Though I'm fully aware of what damage scrapping the streetcar system causes to our environment, our economy, and to the lower income city people who might use these as an alternative to the sometimes unmanageable expense of driving, I'm still glad that I can go here every now and then and be at peace with these old trolleys. I am thankful that I was able to spend a beautiful fall afternoon by myself, wandering through the falling leaves and taking pictures of these old streetcars and trains. I am grateful for the places I have been able to visit and the people who I have met through my travels. I wish that things had worked out differently, that these streetcars weren't left to rot. But, I can't mourn everything all the time. Sometimes I just have to accept things as they are, appreciate what I can, and try to take something useful away from it. There isn't really any other option.

Follow this link to a full gallery of abandoned streetcars. Image and text by Matthew Christopher.

If you're interested in more Abandoned America blogs, follow this link. If you enjoy my writing, check out my books: Abandoned America: Dismantling the Dream (Amazon / Barnes & Noble) or Abandoned America: The Age of Consequences (Amazon / Barnes & Noble / Signed copies).
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Photo comment By Nancy: Very well said. We all need perspective. Thank you.
Photo comment By Leona Heraty: Matthew, your comments are right on. I too feel a great deal of sadness when I see an abandoned house or anything abandoned that was once so useful and meaningful to people, like a streetcar or an old theater or factory. Your haunting photos make me long for a simpler time and place, when life was a little slower paced and not so stressful. Yes, I know what you mean about abandoned places making you feel depressed...they make me feel blue too, because I can't understand why we as a society don't do more to preserve them. These places can be spooky and beautiful, mysterious and ominous, all at the same time. Your lovely photos capture all of these things so well, and I applaud you for helping to raise awareness about the importance of honoring our history and those who helped to build our great nation by preserving these structures as much as possible. When they can't be preserved, I think it's wonderful also that your photos form an important archive of these abandoned places for future generations to learn about American history. Thanks so much for all of your hard work and keep on doing what you're doing. :-)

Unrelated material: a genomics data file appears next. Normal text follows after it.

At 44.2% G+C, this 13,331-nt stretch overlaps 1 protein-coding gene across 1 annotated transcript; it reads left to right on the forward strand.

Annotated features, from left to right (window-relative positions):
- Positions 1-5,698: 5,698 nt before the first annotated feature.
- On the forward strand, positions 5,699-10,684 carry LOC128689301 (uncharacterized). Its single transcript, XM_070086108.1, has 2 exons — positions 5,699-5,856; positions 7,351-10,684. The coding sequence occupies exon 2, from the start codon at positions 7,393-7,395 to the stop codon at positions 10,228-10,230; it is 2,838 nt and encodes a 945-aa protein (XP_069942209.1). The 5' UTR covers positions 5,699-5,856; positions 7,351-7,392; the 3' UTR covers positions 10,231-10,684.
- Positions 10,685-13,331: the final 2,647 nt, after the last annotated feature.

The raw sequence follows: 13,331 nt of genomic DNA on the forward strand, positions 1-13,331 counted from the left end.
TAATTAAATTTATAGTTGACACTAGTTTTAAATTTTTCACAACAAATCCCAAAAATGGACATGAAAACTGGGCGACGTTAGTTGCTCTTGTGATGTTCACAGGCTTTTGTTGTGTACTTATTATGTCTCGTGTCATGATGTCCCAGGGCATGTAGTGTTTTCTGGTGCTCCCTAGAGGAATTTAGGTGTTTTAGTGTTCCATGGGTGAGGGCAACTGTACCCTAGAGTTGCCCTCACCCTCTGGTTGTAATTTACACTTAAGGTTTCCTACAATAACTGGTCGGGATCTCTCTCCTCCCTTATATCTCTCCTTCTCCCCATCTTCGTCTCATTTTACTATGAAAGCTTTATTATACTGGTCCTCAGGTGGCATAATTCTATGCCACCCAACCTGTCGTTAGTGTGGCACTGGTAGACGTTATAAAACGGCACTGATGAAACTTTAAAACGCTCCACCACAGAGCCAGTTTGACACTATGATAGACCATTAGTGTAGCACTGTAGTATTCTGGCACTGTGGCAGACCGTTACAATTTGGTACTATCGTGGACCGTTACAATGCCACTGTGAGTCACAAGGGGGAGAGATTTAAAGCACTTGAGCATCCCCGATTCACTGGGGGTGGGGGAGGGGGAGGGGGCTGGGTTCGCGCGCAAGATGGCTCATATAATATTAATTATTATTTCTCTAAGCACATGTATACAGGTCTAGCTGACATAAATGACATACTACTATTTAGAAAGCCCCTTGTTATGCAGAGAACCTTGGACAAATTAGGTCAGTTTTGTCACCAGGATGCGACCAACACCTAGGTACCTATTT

Photo comment By Laurie Johnson: Will there be a workshop on the West Coast in 2016? This doesn't seems to be the proper forum for such a question, but I do not how else to reach you.
Photo comment By David Bradley: your words on this subject are powerful. I get very emotionally disturbed when looking at the ruins of Detroit, or the abandoned factories here in Fort Wayne, IN. It is just difficult to accept change. Not many cowboys anymore, or farmers, or factory workers. And things go on after that, on to something else. It is so easy to get caught up in the "social car wreck.